The four countries that voted against the 2007 U.N. declaration - Australia, Canada, New Zealand, and the United States - opposed the inclusion of similar language in the UNFCCC agreement, according to Victoria Tauli-Corpuz, chair of the U.N. Permanent Forum on Indigenous Issues.

"We wanted it to be stronger. This is what the United States can live with," said Tauli-Corpuz, a Kankana-ey Igorot native from the Philippines who negotiated for the declaration's inclusion in the UNFCCC text. "We wanted respect for indigenous people as contained in the declaration, but of course, the U.S. didn't like it because the U.S. ruled against it and didn't feel obliged to implement it."

Australia, New Zealand, and the United States declined to comment on the ongoing negotiation text. The Canadian delegation, in an e-mail response, emphasized the importance of "appropriate consultative processes that support the fair and equitable balancing of interests" when working alongside indigenous communities.

"Free, prior, and informed consent is not the only, nor is it necessarily the most effective way, to ensure that the interests of indigenous peoples are accommodated," the statement said.

Nations that advocated for the U.N. declaration language included Bolivia, Columbia, Paraguay, the Philippines, and Venezuela, Tauli-Corpuz said.

The chair of REDD negotiations, Dean Tony La Vina of the Manila-based Ateneo School of Government, said on Sunday that legal "safeguards" - protections for biodiversity and transparency, as well as indigenous peoples' rights - would be addressed when ministers and heads of state work through the negotiation text during the rest of this week.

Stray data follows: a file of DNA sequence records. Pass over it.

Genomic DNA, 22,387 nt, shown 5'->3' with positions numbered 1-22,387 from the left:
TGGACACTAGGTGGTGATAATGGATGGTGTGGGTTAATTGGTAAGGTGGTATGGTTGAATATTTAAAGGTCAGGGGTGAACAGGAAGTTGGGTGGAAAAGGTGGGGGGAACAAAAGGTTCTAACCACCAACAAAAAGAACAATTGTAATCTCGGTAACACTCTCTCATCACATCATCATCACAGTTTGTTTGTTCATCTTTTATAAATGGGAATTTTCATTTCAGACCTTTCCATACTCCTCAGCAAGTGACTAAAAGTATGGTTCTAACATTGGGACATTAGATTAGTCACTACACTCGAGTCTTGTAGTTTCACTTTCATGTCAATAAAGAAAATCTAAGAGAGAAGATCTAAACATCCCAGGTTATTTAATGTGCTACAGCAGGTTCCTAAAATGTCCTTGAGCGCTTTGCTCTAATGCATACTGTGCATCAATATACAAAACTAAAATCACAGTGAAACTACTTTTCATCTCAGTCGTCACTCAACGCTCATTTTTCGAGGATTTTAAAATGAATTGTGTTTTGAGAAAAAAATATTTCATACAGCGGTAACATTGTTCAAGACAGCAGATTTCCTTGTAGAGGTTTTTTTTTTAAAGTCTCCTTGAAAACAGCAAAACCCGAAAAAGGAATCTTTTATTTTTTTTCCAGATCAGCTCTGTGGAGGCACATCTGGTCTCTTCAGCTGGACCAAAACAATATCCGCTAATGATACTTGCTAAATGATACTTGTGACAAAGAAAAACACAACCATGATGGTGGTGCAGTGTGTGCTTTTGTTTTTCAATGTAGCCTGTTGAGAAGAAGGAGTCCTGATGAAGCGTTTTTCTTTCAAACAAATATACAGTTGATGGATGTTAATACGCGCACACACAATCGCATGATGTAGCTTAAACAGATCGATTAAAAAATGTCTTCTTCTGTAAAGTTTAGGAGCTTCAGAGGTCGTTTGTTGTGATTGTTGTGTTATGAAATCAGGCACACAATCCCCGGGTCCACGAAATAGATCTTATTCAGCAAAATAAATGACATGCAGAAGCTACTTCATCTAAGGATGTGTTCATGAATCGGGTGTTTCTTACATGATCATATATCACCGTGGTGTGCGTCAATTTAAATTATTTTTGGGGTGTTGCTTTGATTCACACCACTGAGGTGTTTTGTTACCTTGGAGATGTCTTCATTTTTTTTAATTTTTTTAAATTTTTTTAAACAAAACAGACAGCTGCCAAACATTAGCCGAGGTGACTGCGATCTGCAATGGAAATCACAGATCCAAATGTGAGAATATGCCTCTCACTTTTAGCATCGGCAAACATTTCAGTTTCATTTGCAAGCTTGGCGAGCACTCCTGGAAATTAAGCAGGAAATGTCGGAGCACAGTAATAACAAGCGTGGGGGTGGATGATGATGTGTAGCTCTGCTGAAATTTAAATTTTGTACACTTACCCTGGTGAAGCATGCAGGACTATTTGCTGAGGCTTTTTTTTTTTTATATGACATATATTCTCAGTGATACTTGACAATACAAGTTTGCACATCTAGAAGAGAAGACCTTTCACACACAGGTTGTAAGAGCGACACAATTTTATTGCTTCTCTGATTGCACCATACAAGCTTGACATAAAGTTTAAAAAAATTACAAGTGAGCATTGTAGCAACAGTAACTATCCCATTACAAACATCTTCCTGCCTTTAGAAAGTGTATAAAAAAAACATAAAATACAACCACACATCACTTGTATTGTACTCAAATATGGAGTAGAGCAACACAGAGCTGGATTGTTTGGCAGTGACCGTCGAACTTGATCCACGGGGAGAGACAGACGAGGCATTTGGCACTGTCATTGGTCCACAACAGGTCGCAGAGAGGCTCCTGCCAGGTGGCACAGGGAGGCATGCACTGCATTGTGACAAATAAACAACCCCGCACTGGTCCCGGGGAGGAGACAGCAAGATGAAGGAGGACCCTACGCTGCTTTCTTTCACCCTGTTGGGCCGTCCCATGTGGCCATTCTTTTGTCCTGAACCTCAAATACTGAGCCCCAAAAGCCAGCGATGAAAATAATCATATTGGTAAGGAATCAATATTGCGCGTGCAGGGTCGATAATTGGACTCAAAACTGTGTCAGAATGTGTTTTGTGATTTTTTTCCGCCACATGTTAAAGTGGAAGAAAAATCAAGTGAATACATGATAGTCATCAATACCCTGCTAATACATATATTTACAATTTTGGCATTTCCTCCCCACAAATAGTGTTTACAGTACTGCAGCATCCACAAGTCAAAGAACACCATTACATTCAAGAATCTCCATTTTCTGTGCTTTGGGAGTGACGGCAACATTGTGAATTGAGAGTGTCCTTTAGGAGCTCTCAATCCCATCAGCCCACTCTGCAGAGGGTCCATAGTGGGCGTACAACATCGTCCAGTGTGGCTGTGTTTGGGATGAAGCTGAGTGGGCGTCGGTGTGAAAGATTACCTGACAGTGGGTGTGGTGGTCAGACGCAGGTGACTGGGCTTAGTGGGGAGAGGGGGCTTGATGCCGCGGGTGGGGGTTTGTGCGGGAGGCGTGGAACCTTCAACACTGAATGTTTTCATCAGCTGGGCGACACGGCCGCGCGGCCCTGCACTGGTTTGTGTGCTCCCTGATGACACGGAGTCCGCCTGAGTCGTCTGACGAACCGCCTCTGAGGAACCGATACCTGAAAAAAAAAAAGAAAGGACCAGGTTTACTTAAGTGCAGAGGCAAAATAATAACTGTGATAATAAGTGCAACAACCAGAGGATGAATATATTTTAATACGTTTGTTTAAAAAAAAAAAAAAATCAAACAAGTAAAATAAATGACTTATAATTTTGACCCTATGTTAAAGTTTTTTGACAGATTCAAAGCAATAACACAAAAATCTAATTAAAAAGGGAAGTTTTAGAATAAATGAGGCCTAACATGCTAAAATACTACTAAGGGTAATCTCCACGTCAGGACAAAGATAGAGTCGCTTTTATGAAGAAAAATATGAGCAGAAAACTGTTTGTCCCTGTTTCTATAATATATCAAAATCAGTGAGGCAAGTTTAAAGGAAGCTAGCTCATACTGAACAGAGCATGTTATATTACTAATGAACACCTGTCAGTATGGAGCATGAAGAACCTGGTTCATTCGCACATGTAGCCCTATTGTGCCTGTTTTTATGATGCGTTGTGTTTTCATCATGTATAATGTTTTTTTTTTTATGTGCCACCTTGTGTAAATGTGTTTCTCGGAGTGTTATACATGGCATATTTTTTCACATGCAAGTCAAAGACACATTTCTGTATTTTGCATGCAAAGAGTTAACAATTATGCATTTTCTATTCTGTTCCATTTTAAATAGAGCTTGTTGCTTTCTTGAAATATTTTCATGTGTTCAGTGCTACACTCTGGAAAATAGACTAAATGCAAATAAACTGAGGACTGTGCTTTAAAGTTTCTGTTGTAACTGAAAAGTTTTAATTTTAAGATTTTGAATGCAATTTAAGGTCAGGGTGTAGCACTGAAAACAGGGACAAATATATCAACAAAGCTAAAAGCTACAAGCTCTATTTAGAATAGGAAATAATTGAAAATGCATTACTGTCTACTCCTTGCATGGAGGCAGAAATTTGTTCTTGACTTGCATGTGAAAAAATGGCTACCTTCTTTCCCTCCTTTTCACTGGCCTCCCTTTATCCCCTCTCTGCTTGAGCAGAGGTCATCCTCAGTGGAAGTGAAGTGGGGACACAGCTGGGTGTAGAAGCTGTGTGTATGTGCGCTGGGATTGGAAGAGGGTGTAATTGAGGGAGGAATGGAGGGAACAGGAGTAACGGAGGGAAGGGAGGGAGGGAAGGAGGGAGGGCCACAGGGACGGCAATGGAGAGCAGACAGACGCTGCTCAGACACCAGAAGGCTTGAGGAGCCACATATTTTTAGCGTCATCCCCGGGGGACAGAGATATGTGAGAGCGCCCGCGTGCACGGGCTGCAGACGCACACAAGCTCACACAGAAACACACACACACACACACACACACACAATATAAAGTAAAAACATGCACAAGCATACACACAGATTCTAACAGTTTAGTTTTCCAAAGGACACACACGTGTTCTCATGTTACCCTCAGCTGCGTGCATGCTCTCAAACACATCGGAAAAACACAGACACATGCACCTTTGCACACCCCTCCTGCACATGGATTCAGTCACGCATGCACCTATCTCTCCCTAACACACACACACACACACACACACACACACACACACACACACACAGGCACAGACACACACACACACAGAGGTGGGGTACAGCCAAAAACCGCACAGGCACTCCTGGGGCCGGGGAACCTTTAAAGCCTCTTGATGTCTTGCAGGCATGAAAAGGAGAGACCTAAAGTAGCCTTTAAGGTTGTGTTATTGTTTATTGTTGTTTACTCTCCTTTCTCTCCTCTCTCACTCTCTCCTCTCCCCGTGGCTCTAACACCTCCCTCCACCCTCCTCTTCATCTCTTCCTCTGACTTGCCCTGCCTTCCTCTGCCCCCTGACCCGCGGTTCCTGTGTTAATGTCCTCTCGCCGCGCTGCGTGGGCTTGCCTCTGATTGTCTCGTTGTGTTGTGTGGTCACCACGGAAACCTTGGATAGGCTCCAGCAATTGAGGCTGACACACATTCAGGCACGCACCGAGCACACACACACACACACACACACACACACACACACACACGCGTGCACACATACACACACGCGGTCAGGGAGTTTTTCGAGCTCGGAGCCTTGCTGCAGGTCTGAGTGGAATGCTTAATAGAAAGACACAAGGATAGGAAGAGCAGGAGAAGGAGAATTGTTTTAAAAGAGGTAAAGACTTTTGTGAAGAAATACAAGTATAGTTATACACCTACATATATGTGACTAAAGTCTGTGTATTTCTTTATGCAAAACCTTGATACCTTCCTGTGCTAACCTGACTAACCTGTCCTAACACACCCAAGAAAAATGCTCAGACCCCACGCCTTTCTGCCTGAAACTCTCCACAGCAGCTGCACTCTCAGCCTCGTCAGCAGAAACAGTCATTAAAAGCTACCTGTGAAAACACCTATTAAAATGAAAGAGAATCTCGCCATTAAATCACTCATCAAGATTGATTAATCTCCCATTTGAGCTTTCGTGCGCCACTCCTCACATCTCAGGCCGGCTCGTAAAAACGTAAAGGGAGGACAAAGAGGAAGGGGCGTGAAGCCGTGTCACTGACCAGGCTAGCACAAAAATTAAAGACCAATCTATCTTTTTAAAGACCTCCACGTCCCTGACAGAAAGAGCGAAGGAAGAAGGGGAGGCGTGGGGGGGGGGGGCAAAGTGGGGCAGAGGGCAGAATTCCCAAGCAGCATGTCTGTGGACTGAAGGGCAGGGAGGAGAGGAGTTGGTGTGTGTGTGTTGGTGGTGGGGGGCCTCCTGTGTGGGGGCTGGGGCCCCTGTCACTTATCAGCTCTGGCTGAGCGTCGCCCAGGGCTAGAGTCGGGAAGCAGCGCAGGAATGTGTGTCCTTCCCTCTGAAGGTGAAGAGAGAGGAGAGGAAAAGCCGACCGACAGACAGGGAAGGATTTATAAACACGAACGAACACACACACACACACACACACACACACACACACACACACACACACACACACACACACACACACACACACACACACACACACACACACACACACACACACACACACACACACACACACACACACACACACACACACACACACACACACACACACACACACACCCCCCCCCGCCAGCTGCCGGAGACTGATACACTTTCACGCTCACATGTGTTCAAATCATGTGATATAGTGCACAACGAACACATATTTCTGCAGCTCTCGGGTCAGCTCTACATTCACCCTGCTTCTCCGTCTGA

"I'm pretty confident we can work on those safeguards. REDD will not succeed if you don't respect the rights of indigenous peoples, if you don't maintain biodiversity, and if you don't ensure proper governance," La Vina said.

He added, however, that indigenous peoples' rights have largely been removed from the negotiation agenda in Copenhagen and were instead addressed in previous sessions. "We haven't had a debate on indigenous peoples in this session," he said.

Various voluntary standards are under development to ensure that national governments include safeguard protections in REDD programs. The REDD+ Social and Environmental Standards, a partnership between aid group CARE International and the Climate, Community & Biodiversity Alliance (CCBA), has guided national REDD efforts in Ecuador.

"This is a very serious and genuine attempt to address the concerns that brings you all here," said Phil Franks, a CARE coordinator, in an address to indigenous representatives at a side event to the Copenhagen summit. "Communities should be involved fully in the [REDD] funding mechanism to make an attempt at knowing where those resources are going to go."

National or international forums may also be formed to allow communities or individuals abused as part of a REDD program to raise their concerns, said Nils Hermann Ranum, head of policy at Rainforest Foundation Norway.

"A complaint mechanism can be a possibility that helps countries adhere [to international guidelines], and it offers insurance for donors or buyers that it would not be their legal responsibility," Ranum said.

Following the summit, Jintiach said, indigenous peoples organizations will focus on educating their communities about REDD policies.

"How we implement on the ground, it's our responsibility as indigenous peoples' organizations," he said. "The world is coming. We have to do our part."

Ben Block is a staff writer with the Worldwatch Institute. He can be reached at bblock@worldwatch.org.